Both Sides of the Ball Will Miss Vic Fangio and Other Bullets

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Both Sides of the Ball Will Miss Vic Fangio and Other Bullets

Chicago Bears

This wonderful site turn 2 today and we’re soooo growing up.

In fact, in the two years we’ve been around, we’e seen the Bears do some growing up, too. Going from John Fox to Matt Nagy has been a success from the start. The evolution of quarterbacking from Jay Cutler to Mike Glennon to Mitch Trubisky has been a ride. And the transition from stop-gap free agents to multi-year starters should be viewed as a sign of progress for GM Ryan Pace.

The changes are undeniable and they’ve happened so quickly in the two years we’ve been here. This team is unrecognizable from where it was when we got the ball rolling here.

If you have been with us since the beginning, a sincere and hearty thank you. If you recently hopped on board hoping to be along for the ride during a lengthy playoff run, I’m sorry it’s over, but you’re still welcome here for next year’s trek. No matter when you joined, I’m thankful you’re rocking with us. Here’s to bigger and better days ahead.

Now, who brought the cake?

  • Vic Fangio’s departure reminds me that sometimes the cost of winning is losing:

  • Chalk up another “L” for Bears fans this week, who, on top of watching Sunday’s painful playoff ouster, are losing the team’s beloved defensive coordinator for a head-coaching position. Ouch, babe. Even the Sun-Times had to make it a front-page deal:

  • The reactions to the move are what you expect. It’s a mix of congratulations …

  • … to expletives which have been withheld:

  • You know Fangio was an impactful coach when offensive players are feeling his loss:

  • Allen Robinson’s tweet reminded me of why I believe Fangio would be a successful head coach. Fangio’s ability to communicate wasn’t limited to defensive players. He connected with the media and clearly to players on the other side of the ball. That’s what Matt Nagy did as an offensive guy and I have no doubts Fangio will do the same when he’s viewed as the defensive-leaning head coach in Denver. In any case, he’ll certainly be missed.
  • This is trippy:

  • To be clear, this isn’t a gloom-and-doom situation. Sure, Fangio will probably try and bring some assistants with him to Denver and will leave the Bears searching for replacements. But remember, all but two starters (Bryce Callahan, Adrian Amos) are under contract for next year and a vast majority of them are young. The oldest of the returning bunch will be cornerback Prince Amukamara and defensive lineman Akiem Hicks, both will be playing 2019 in their age 30 seasons. The “old” guys are 30! A young 30, at that. Yeah, this group is in decent shape.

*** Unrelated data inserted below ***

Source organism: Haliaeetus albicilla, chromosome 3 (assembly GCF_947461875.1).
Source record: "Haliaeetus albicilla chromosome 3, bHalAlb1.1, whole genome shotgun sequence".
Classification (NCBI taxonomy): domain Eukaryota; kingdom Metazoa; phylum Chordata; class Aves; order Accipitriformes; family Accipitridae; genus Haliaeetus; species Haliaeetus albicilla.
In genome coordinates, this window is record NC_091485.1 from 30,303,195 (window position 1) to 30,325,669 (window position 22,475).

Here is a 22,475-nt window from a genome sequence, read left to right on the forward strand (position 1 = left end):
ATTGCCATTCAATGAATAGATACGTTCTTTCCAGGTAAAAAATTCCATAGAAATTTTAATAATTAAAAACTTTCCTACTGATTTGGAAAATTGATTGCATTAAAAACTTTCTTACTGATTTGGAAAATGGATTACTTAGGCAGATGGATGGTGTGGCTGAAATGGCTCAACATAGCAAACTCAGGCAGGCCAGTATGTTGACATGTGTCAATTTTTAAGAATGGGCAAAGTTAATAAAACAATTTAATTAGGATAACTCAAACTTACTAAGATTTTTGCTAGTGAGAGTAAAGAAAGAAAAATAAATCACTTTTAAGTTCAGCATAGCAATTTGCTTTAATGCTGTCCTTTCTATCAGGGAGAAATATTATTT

• How is this for perspective?

  • Death, taxes, and the Ravens defense being stout as heck. Those are the three guarantees in life. Because while the personnel and scheme have changed over the years, Baltimore’s defense still pieces together units that are more of a strength than they are a weakness. That’s a testament to scouting, drafting, and development. Retiring GM Ozzie Newsome should get a whole bunch of credit for keeping the good times rolling in an era when it’s not easy to do so because of cap constraints and constant roster turnover.
  • You’re up, Ryan Pace.
  • I love alternate endings:

  • The amount of editing talent to successfully splice up enough tape to create a made Cody Parkey field goal is otherworldly. Kudos to the content creator behind that video.
  • Three teams with the 10 easiest schedules resided in the NFC North in 2018, but the Bears were the only ones to take advantage of it and make the playoffs:

  • Funny. I didn’t hear many (if any) talk about the Colts, Texans, or Cowboys making postseason runs because of the ease of their schedule. Odd how that works sometimes…
  • Admittedly, the Bears got off easy from a scheduling standpoint. But they’ve had light schedules int he past because of prior last-place finishes. Why didn’t they take advantage of those then? The simple answer is better coaching and a raised level of talent helped the Bears multi-fold in 2018. Now, sustaining that success is the challenge that faces this group next.
  • Considering they have bigger fish to fry, I understand the delay here:

  • An old friend gets a new job:

  • And he’ll probably get to take another one of his pals with him:

  • For the record, I sure as heck don’t miss Dowell Loggains:

  • If this was a Bears coach giving this speech, I’d be ready to play ball right now:

  • How long until Eric Bienemy is the next branch off the Andy Reid coaching tree?

Author: Luis Medina

Luis Medina is a Writer at Bleacher Nation, and you can find him on Twitter at@lcm1986.